Unwanted by neighbors East 33rd Street charter school moves out | Paterson Times

Unwanted by neighbors East 33rd Street charter school moves out


After intense and prolonged protest from its neighbors the Paterson Charter School for Arts and Science is moving to the former Paterson Catholic school building on 11th Avenue, announced the school last week.

Students of the charter are expected to report to the former Paterson Catholic location for the upcoming school year, said Tim White, spokesperson for the school.

“The new building will hold our kindergarten-6th grade students,” read an announcement issued by the school. “The new building is the former Paterson Catholic Campus and which is located at 764 11th Avenue in Paterson.”

The site is used by another city charter school, the Paterson Charter School For Science & Technology. That school holds its 7-12 grade classes with roughly 483 students at the location.

The catholic school which utilized the building had an enrollment of 303 students prior to its closure, according to records. White did not say whether the campus had room enough to hold 330 of the school’s students.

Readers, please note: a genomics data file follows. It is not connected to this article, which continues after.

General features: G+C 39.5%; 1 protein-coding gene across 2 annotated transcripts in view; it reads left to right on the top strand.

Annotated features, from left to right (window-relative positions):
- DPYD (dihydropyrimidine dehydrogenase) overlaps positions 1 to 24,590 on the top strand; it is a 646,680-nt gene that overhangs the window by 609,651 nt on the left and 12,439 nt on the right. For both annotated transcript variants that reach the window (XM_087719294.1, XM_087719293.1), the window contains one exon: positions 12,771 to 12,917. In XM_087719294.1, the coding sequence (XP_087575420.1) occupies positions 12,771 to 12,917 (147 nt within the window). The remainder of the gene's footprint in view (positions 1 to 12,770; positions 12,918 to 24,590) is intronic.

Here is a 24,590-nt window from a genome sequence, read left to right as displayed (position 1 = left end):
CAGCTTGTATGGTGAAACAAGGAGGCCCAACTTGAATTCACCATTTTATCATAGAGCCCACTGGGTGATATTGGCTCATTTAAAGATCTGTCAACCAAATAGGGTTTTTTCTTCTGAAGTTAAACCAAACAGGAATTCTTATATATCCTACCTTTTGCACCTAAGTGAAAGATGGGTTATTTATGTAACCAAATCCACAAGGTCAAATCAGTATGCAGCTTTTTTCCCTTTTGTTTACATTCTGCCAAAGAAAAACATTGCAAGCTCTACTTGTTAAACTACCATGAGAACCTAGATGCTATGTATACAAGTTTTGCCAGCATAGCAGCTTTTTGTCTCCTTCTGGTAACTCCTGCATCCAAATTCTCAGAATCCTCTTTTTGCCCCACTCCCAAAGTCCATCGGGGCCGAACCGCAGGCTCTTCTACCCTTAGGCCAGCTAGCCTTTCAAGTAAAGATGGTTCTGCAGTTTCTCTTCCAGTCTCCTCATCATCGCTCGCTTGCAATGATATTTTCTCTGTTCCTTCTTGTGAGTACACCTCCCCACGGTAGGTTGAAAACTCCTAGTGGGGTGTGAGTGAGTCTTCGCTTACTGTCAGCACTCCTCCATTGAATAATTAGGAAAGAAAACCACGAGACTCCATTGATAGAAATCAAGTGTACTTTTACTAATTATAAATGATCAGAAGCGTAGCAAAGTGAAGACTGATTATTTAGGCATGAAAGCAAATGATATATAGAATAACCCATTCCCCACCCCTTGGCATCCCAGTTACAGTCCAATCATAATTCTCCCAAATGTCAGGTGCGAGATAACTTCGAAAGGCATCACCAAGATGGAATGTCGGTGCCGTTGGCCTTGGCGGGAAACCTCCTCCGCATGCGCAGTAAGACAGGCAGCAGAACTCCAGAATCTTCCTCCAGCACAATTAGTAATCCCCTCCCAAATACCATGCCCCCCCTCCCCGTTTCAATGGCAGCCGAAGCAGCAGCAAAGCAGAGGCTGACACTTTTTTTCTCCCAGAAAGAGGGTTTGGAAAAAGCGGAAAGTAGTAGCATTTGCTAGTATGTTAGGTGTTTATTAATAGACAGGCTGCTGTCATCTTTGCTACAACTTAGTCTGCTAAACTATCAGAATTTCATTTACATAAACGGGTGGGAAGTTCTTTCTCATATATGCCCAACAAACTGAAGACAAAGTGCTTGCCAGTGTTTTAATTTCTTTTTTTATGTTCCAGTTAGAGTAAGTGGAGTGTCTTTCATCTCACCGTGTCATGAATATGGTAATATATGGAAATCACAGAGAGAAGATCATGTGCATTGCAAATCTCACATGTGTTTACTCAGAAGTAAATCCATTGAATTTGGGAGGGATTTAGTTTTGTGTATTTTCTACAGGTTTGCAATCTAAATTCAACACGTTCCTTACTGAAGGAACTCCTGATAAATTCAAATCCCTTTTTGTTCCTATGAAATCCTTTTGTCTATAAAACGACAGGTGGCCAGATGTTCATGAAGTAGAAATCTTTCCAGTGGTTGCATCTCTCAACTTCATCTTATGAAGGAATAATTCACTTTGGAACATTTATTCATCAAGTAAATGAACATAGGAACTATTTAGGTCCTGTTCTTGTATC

The school faced stiff resistance from adjacent Linden Road residents, who complained the school was reducing their quality of life in the area.

Robert and Hattie Kersey, couple who own a home across the street from the school’s back entrance, mobilized neighborhood residents into resisting the school.

The Kerseys complained the school caused traffic congestion in the area sometimes preventing ambulances from entering the narrow one-way. Other times, parents dropping off students at the school parked their vehicles in front of driveways blocking in residents.

The Kerseys and a small band of neighbors took the matter to the board of adjustment contesting the school’s certificate of occupancy was not issued through a proper procedure. Indeed, the board of adjustment found a continued certificate of occupancy at the site which once housed a public school was faultily issued by a zoning officer.

The board nullified the certificate because after the building was used for a school, its owner took out certificates to run a museum, an adult day care center, and a catering service out of the location.

The board allowed the school to operate until the end of June, but the school could not return to the site in September for another school year. White few weeks ago said the school was in process of appealing to the board, but that seems unlikely as the school has found an alternative location.

It remains unclear whether the school will continue the fight with a fresh appeal.